Arts & Culture

'Along a Southern Road' exhibit takes artistic look at rural South Carolina

"Front Porch," by Matthew Crawford
"Front Porch," by Matthew Crawford Submitted photo

U.S. 321 begins as a two-lane highway in Hardeeville and curves up toward Tennessee through sparsely-populated towns with names like Estill, Ulmer and McConnells, population 287. It's an alternate route to interstates in South Carolina, and its rural people and places caught the eye of landscape photographer Mark Tierney.

Tierney's photographs -- available for viewing July 12-19 at Picture This Gallery on Hilton Head Island -- capture the dirt roads, grain silos and abandoned buildings he encountered while driving countless times along the highway in South Carolina. The exhibit, titled "Along a Southern Road," include Tierney's first images from an ongoing multimedia documentary called "SC HWY 321."

In Ulmer: A squat building overrun with snaking vines. A hand-painted sign on the wall reads "ABC Package Shop."

In Olar: Janie's Flea Market. The boarded-up windows, old tires and deserted piles of junk surrounding the lot suggest Janie has found other places to sell her wares.

In Estill, next to Wiggins & Son Hardware: A lonely outline of a building that has since been removed. The white empty space contrasts with the red brick around it.

"It becomes a question of, 'What's not there anymore?'" Tierney said. Normally the Lowcountry swamps are his subjects of choice, but the flat subtleness of the rural back roads and their untold stories drew him in, he said.

Complementing Tierney's photos in the exhibit is work from painter Matthew Crawford. While Tierney's photos feature old buildings in relation to their surroundings, Crawford's acrylics and pastels zoom in on loose boards and caved-in roofs.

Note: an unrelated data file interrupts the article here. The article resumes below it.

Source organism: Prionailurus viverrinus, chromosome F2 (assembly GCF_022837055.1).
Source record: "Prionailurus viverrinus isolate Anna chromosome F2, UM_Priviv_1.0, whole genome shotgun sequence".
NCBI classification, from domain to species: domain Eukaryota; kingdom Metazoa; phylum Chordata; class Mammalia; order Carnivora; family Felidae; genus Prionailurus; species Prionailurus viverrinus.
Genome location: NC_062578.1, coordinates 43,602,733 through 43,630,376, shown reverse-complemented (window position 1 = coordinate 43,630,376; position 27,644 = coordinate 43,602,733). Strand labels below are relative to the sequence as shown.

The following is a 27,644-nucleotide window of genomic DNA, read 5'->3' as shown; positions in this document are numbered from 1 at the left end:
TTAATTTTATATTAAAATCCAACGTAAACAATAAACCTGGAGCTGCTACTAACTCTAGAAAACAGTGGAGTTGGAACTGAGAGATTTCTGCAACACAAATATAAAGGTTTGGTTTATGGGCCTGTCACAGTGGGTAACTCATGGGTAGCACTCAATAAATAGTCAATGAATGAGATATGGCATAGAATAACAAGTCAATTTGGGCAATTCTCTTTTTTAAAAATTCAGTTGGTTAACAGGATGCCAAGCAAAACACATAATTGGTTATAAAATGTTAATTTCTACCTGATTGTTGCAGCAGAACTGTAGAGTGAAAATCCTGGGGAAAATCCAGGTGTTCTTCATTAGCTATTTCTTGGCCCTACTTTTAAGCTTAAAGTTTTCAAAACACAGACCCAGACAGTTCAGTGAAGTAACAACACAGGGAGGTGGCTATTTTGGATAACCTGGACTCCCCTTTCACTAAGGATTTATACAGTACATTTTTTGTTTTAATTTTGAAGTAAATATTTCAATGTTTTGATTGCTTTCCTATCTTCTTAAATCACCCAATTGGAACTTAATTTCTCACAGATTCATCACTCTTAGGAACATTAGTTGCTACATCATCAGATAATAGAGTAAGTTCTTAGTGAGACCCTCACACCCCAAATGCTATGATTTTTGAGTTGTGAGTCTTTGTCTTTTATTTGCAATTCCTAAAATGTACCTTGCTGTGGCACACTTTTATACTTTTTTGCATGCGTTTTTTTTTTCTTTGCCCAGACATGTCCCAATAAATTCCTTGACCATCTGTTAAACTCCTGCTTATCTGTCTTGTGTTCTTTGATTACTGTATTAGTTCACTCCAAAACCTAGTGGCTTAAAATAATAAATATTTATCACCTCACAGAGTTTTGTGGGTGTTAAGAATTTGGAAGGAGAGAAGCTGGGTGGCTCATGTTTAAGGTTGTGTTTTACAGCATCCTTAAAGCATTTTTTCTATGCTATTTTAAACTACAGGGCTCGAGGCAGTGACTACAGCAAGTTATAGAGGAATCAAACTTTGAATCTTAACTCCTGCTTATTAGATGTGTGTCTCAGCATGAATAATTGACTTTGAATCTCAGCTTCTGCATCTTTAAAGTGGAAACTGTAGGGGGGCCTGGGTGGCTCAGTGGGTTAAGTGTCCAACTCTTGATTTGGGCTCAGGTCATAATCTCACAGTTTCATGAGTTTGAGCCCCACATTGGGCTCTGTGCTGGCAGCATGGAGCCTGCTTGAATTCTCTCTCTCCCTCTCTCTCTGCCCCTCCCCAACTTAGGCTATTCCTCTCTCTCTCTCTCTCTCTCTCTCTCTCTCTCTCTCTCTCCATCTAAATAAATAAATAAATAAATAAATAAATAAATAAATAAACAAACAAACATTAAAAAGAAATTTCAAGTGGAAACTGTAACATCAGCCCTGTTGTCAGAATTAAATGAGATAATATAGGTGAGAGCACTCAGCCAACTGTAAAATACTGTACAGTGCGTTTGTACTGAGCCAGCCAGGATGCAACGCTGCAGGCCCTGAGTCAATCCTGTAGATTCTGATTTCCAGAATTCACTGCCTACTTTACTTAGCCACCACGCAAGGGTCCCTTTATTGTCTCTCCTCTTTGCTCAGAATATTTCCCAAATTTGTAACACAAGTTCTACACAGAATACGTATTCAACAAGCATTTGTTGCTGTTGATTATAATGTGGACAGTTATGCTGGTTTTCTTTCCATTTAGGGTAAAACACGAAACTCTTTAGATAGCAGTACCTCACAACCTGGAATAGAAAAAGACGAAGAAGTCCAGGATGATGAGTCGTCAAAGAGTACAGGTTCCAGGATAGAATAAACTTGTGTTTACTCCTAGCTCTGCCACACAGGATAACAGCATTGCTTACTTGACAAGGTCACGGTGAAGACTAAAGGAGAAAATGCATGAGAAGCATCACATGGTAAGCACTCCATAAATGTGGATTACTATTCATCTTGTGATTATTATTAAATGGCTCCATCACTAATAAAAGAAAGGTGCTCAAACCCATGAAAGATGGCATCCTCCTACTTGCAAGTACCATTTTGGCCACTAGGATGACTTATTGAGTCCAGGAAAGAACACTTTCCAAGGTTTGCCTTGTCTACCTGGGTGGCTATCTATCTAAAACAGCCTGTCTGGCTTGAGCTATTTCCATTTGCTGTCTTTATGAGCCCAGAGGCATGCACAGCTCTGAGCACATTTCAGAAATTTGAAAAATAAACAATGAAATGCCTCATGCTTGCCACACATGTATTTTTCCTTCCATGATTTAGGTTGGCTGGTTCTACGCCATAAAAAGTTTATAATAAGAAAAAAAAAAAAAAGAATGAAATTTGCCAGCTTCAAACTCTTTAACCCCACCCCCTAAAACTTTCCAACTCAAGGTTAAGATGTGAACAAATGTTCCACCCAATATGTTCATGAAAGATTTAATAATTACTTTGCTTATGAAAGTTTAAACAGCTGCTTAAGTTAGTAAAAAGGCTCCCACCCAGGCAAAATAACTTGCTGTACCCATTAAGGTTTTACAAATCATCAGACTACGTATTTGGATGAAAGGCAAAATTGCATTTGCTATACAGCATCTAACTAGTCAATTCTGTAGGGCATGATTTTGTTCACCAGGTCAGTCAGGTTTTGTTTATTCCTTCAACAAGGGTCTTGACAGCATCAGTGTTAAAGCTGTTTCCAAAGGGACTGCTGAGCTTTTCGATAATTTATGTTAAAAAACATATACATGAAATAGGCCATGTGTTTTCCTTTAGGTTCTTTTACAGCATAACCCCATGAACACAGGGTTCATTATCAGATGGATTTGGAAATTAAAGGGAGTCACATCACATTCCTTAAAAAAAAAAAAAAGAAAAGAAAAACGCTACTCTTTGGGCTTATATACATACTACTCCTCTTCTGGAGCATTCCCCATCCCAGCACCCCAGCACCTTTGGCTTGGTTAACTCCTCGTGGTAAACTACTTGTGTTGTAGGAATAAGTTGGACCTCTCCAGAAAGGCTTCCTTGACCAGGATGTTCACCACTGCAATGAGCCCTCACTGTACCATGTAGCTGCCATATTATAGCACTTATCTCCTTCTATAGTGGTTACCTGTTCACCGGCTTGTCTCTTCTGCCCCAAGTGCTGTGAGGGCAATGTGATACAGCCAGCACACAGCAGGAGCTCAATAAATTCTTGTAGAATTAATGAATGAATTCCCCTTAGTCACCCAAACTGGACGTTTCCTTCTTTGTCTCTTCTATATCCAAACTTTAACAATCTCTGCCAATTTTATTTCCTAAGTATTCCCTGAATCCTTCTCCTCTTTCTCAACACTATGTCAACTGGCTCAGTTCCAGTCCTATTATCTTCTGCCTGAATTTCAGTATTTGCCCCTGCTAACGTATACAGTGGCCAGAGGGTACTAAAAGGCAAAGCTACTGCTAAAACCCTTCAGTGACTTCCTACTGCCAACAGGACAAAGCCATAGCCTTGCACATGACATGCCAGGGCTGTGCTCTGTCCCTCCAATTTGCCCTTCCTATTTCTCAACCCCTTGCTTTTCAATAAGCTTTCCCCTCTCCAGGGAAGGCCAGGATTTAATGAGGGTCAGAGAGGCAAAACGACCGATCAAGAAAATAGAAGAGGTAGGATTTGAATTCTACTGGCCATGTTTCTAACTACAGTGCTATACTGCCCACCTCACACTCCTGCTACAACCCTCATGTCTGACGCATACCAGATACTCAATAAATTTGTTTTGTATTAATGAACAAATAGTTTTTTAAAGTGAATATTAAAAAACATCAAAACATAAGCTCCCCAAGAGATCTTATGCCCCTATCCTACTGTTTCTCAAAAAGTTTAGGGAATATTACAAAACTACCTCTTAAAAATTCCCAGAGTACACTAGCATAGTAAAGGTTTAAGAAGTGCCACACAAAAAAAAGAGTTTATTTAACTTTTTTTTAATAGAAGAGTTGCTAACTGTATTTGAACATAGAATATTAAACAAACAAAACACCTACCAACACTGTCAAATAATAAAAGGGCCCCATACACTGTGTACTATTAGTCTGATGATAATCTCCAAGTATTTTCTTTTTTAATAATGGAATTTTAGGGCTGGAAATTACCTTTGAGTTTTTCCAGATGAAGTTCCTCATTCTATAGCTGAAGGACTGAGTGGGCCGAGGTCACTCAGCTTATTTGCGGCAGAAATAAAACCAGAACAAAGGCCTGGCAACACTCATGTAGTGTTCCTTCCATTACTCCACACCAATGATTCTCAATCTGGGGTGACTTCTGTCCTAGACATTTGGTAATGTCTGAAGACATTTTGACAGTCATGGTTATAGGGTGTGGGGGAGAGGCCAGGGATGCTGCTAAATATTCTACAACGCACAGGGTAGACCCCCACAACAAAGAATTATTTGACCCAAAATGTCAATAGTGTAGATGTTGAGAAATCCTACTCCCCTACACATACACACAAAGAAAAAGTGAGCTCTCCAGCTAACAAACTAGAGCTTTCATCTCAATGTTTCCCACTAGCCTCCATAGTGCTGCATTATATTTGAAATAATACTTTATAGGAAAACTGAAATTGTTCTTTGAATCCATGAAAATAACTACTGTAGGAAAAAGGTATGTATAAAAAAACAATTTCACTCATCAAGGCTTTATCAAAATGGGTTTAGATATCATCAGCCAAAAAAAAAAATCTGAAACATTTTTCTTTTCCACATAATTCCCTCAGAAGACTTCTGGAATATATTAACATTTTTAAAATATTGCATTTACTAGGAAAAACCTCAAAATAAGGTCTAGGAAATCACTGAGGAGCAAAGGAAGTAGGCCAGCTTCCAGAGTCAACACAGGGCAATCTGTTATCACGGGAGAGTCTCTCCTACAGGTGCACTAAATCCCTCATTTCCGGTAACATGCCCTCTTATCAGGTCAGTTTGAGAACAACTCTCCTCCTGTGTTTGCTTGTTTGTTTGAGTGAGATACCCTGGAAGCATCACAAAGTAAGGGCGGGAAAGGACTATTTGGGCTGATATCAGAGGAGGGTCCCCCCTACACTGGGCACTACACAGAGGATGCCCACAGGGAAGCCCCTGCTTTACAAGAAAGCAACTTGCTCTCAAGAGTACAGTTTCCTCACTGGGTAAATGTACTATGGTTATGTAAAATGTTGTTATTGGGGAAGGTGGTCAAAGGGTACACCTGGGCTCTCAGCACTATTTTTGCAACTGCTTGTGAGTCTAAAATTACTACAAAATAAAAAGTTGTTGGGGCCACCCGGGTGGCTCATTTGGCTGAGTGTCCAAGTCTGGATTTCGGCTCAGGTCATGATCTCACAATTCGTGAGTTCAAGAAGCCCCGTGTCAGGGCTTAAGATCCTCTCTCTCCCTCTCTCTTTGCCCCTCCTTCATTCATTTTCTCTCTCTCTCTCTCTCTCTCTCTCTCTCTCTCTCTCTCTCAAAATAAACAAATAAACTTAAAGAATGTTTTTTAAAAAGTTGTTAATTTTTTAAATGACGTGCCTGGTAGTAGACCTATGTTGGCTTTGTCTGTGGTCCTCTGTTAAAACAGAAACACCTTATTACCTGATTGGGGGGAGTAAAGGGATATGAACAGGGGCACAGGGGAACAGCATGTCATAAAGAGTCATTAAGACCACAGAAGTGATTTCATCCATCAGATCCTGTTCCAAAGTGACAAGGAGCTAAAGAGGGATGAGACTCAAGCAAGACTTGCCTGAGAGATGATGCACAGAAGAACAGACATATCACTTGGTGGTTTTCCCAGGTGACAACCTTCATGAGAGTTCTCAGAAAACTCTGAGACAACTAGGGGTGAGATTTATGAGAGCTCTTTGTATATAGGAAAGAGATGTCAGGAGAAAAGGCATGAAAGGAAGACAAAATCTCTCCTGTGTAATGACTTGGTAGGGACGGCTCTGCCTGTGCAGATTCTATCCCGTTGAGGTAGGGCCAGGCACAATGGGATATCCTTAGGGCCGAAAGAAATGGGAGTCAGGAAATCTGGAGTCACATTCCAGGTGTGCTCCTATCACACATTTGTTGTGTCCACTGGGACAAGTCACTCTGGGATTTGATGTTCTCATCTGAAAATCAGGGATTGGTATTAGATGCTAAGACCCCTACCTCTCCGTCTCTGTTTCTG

"Mine is the stuff you find along the highway," Crawford said. "I very much like windows and doors, the geometry of structures."

As a professional land surveyor, the former Hilton Head Island resident runs across old stuff and old buildings all the time. His body of work includes paintings of irregular, slanted buildings on Daufuskie Island and the industrial shapes of the Savannah paper mill.

He and his wife, Betsy, also enjoy photographing water towers along the sides of roads. They used to own an art studio on the island, but have since relocated to North Carolina.

"I'm glad to be back here for a show," Crawford said. He and Tierney are longtime friends.

"They complement each other so very well, work-wise and personality-wise, one with a sketchbook and one with a camera," said Mira Scott, who owns Picture This Gallery along with Tierney. "We want to give people who are new here a better understanding of the art and history here. There's a whole cadre of artists here."

The exhibit is also a chance to see a lesser-used highway in a new light, along with the beauty of the weathered objects that haphazardly litter its sides.

"I discovered how rural this part of South Carolina really is," Tierney said. "You don't have to go too far from Hilton Head Island to see the rural parts of the South."

Follow reporter Erin Shaw at Shaw.